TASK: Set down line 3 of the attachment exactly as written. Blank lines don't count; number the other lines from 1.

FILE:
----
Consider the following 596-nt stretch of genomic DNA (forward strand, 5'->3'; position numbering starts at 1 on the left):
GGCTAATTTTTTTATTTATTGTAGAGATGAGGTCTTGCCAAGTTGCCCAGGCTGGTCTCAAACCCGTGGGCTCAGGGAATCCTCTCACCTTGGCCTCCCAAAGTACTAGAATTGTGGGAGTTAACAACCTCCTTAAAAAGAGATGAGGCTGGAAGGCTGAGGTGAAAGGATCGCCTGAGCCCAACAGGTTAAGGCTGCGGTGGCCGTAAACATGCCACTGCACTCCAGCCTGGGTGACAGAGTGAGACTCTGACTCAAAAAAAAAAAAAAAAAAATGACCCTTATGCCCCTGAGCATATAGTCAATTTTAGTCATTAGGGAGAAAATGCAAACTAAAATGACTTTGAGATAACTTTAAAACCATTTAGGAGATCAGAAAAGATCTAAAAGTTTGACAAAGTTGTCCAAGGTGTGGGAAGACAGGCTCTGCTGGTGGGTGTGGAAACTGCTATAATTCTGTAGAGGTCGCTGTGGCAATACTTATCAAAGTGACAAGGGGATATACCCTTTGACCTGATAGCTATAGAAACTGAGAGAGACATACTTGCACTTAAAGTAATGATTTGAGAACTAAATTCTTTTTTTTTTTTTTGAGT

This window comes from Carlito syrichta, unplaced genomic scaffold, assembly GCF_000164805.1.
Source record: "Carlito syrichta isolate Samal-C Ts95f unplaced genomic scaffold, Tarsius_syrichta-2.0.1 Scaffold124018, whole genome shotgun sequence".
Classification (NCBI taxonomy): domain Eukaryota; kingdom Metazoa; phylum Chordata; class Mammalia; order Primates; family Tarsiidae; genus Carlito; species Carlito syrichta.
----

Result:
This window comes from Carlito syrichta, unplaced genomic scaffold, assembly GCF_000164805.1.